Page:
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dc.contributor.authorHays, Graeme C.es_ES
dc.contributor.authorAlcoverro, Teresaes_ES
dc.contributor.authorChristianen, Marjolijn J. A.es_ES
dc.contributor.authorDuarte, Carlos M.es_ES
dc.contributor.authorHamann, Markes_ES
dc.contributor.authorMacreadie, Peter I.es_ES
dc.contributor.authorMarsh, Helene D.es_ES
dc.contributor.authorRasheed, Michael A.es_ES
dc.contributor.authorThums, Michelees_ES
dc.contributor.authorUnsworth, Richard K. F.es_ES
dc.contributor.authorYork, P. H.es_ES
dc.contributor.authorEsteban, Nicolees_ES
dc.identifier.citationFrontiers in Marine Science : doi:10.3389/fmars.2018.00009 (2018)es_ES
dc.descriptionEste artículo contiene 6 páginas, 1 figura.es_ES
dc.description.abstractSeagrasses are hugely valuable to human life, but the global extent of seagrassmeadows remains unclear. As evidence of their value, a United Nations program exists (http://data. unep-wcmc.org/datasets/7) to try and assess their distribution and there has been a call from 122 scientists across 28 countries for more work to manage, protect and monitor seagrass meadows (http://www.bbc.com/news/science-environment-37606827). Emerging from the 12th International Seagrass Biology Workshop, held in October 2016, has been the view that grazing marine megafauna may play a useful role in helping to identify previously unknown seagrass habitats. Here we describe this concept, showing how detailed information on the distribution of both dugongs (Dugong dugon) and green sea turtles (Chelonia mydas) obtained, for example, by aerial surveys and satellite tracking, can reveal new information on the location of seagrass meadows. We show examples of how marine megaherbivores have been effective habitat indicators, revealing major, new, deep-water seagrass meadows and offering the potential for more informed estimates of seagrass extent in tropical and sub-tropical regions where current information is often lacking.es_ES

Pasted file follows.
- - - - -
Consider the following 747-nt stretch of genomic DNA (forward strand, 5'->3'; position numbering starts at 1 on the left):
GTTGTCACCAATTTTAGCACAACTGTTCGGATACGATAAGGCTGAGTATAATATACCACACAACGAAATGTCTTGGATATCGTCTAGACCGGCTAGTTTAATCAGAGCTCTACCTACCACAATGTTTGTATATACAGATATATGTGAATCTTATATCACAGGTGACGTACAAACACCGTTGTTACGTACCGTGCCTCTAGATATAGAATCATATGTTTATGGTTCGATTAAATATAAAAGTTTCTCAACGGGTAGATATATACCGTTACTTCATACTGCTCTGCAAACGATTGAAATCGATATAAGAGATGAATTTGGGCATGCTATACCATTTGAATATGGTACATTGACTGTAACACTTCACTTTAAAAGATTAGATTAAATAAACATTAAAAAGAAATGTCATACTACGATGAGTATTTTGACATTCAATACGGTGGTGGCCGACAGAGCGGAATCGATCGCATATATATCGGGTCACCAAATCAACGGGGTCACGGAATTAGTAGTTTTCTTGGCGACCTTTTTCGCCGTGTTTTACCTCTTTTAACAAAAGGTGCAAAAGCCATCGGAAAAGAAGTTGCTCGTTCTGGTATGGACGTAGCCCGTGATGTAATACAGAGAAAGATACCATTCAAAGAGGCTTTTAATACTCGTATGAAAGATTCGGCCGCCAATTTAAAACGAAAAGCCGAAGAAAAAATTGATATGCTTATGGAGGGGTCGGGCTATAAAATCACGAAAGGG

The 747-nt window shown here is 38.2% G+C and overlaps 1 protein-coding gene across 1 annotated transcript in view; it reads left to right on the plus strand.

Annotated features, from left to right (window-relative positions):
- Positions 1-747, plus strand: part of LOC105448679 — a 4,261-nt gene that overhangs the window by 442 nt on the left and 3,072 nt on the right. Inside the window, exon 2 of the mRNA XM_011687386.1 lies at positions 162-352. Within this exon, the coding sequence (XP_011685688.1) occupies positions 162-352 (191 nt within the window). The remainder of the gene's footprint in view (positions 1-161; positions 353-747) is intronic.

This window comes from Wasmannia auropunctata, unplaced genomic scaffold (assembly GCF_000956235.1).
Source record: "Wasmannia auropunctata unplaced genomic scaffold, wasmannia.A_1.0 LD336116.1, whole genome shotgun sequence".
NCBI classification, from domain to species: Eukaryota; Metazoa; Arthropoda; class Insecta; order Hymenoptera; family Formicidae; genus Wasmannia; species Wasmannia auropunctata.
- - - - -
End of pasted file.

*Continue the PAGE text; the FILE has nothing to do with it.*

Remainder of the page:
dc.description.sponsorshipWe would like to thank Ernesto and Kirsty Bertarelli, and the Bertarelli Foundation, for their support of research in the Chagos Archipelago. MR, HM,MH, PY, and PMwere supported through an Australian Research Council grant LP160100492.es_ES
dc.publisherFrontiers Mediaes_ES
dc.subjectAnimal movementes_ES
dc.subjectBenthic habitat mappinges_ES
dc.subjectBlue carbones_ES
dc.subjectEcosystem serviceses_ES
dc.subjectClimate change mitigationes_ES
dc.subjectDrone surveyses_ES
dc.subjectSatellite trackinges_ES
dc.titleNew Tools to Identify the Location of Seagrass Meadows: Marine Grazers as Habitat Indicatorses_ES
dc.description.peerreviewedPeer reviewedes_ES
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